• Regarding the Regional Tournaments and Sectional Ranking Tournaments, they are explained on page 6 of the FAQ.  It is interesting to note how the regions are arranged.  When I asked Lew Brewer how this will reduce costs and missed school days, he told me that juniors will be able to stay closer to home and still get good competition.  However, when I look at my new region (comprised of the Southern, Florida, and Caribbean sections), I’m hard-pressed to understand how a junior from the Virgin Islands is better served traveling to Lexington, Kentucky (for example) for a tournament rather than staying closer to home to compete.
  • Tim conceded that USTA does a poor job of communicating with its membership, and Lew said they do need to do a better job.  They both told me that they had been advised by the USTA legal department that they were prohibited from emailing junior members since they were under the age of 18.  When I pointed out that USTA could circumnavigate that issue by adding a box on the membership form allowing junior members to enter a parent’s email address and opt-in to an email distribution list or e-newsletter, they agreed to look into it.  I also suggested that USTA use its Facebook and Twitter accounts to do a better job of communicating with both juniors and their parents.  Again, both Tim and Lew agreed that it was a good idea.
  • When I asked why USTA doesn’t have staff or even volunteers who report on top junior and college events, I was not given a clear answer other than “we need to do a better job at that”.
  • When I asked what Patrick meant when he said, “We know at 13 or 14 who the top players are”, Lew responded that every American top 100 professional player in the “Open Era” was ranked in the national top 50 at age 13 or 14 and that there are very few who break through after that age.  He pointed out that Sam Querrey happened to be one of those players, and that Sam was given a USTA wildcard for the Junior US Open (and got to the quarters that year) despite the fact that he had a lower ranking than many others in the draw.  He also told me that the goal of Junior Comp is to cast a wide net for the younger players then funnel it up as the players get older.
  • I asked Lew to explain how the wildcard system will work under the new schedule.  I told him that the word on the street is that the wildcards will be reserved for kids at the USTA Regional Training Centers.  He told me that the number of wildcards will be reduced in 2014 in all age groups except the 18s.  The wildcards will be used, among other reasons, for (1) players whose ranking has dropped due to injury, (2) local players who may not be ranked highly enough but bring local interest to the tournament, and/or (3) players who missed the entry deadline but would have qualified for the tournament by their ranking otherwise.  Lew said that it never hurts to ask for a wildcard into any event – USTA even has an online application to make things simpler – and asked me to remind players and parents that the universal deadline for wildcard applications is always 5 days after the event’s entry deadline.  (Please note: tournament directors have the discretion to accept late entries, but in national championships, all late entries must go to the bottom of the alternate list – that is why a wildcard might be used in that circumstance.)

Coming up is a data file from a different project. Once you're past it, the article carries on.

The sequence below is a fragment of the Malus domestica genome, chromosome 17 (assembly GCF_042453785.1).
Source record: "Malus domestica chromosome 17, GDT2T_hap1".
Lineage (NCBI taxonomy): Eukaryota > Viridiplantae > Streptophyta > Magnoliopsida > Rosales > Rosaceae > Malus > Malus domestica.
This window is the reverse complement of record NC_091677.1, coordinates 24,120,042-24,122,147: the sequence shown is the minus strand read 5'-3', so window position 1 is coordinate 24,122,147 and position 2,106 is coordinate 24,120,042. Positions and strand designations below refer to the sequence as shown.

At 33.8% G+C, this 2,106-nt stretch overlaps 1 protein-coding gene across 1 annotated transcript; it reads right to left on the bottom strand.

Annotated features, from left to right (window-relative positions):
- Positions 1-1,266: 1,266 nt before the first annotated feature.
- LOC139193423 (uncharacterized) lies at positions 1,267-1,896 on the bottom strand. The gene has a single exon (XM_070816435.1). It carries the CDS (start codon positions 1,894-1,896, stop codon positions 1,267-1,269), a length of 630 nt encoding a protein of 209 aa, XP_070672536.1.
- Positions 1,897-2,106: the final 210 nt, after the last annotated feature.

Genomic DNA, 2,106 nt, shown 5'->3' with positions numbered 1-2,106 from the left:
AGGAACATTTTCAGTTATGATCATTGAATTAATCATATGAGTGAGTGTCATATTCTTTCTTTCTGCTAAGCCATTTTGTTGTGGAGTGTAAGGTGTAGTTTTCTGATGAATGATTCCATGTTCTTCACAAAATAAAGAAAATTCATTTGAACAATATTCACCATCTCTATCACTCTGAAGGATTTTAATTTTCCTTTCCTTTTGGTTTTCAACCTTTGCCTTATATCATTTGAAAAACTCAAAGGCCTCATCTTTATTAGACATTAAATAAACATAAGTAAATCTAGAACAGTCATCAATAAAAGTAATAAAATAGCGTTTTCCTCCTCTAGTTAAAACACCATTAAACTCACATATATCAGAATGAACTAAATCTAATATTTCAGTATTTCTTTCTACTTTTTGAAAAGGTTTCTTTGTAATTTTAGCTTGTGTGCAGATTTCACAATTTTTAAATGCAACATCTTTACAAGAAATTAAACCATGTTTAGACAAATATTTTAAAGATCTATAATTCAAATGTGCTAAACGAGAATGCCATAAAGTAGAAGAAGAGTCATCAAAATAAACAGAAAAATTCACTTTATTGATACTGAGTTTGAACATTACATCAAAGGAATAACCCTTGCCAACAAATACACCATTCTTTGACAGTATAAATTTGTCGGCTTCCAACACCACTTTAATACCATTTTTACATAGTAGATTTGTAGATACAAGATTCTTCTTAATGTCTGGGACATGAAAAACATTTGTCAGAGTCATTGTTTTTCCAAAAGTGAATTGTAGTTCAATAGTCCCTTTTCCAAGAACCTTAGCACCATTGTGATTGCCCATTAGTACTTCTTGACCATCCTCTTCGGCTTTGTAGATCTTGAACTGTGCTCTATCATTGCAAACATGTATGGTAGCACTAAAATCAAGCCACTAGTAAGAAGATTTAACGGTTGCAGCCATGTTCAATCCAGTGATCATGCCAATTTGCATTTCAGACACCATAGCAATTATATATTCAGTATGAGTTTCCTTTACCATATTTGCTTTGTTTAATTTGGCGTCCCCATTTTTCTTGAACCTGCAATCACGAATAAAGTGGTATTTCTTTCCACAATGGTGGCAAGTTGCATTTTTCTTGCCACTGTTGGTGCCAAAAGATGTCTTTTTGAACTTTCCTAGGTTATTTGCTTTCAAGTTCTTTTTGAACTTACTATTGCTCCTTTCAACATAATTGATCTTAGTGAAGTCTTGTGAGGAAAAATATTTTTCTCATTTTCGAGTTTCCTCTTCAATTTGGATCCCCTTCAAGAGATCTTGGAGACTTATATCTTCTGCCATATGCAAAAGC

• I also spoke with Lew about the aging-up dilemma that we all face.  He recommends players start playing up at least 3-4 months ahead of time.  The rolling ranking and the events that take players based on their younger ranking make things easier, though Lew agreed that it’s still very tough for juniors to transition to the next age group.
  • USTA has stated that it decided to reduce the draw sizes (see page 3 of the FAQ) partially because it wants to reduce costs for families and shorten the tournaments so players miss fewer days of school.  Justifying the 128 draw size in the boys nationals in Kalamazoo, traditionally a great recruiting opportunity for college coaches, Lew said, “Honestly, while there are coaches who are interested in the 129th player to the 192nd player, more are looking at that top 128.”  He told me that there were complaints from coaches and players that too many early-round matches at the national tournaments aren’t competitive, and that there are too many withdrawals from the backdraw.  He shared that there have been several cases of players who lost 0 & 0  or 0 &1 in their first round main draw match, had a similar loss in the first round backdraw match, and another bad loss in the first round doubles match.  Lew’s point was that, obviously, those players didn’t belong at a top national event, that they just weren’t competitive at that level, and that cutting the draw size to 128 would save others from that type of “triple-crown” humiliation.  Lew went on to say that if a player wants the Kalamazoo t-shirt that badly, he (Lew) would send him one.  I pointed out that there is an aura around Kalamazoo and that sometimes simply the experience of being at the tournament is enough for some players.  Why eliminate that experience for someone who is willing to take the risk and travel there?  I think the USTA folks understand that point of view but still feel the smaller draws are the best way to go.  When I suggested USTA hold a qualifying tournament for those on the bubble right before the national events, Lew said that at this point they are not considering any change before 2014.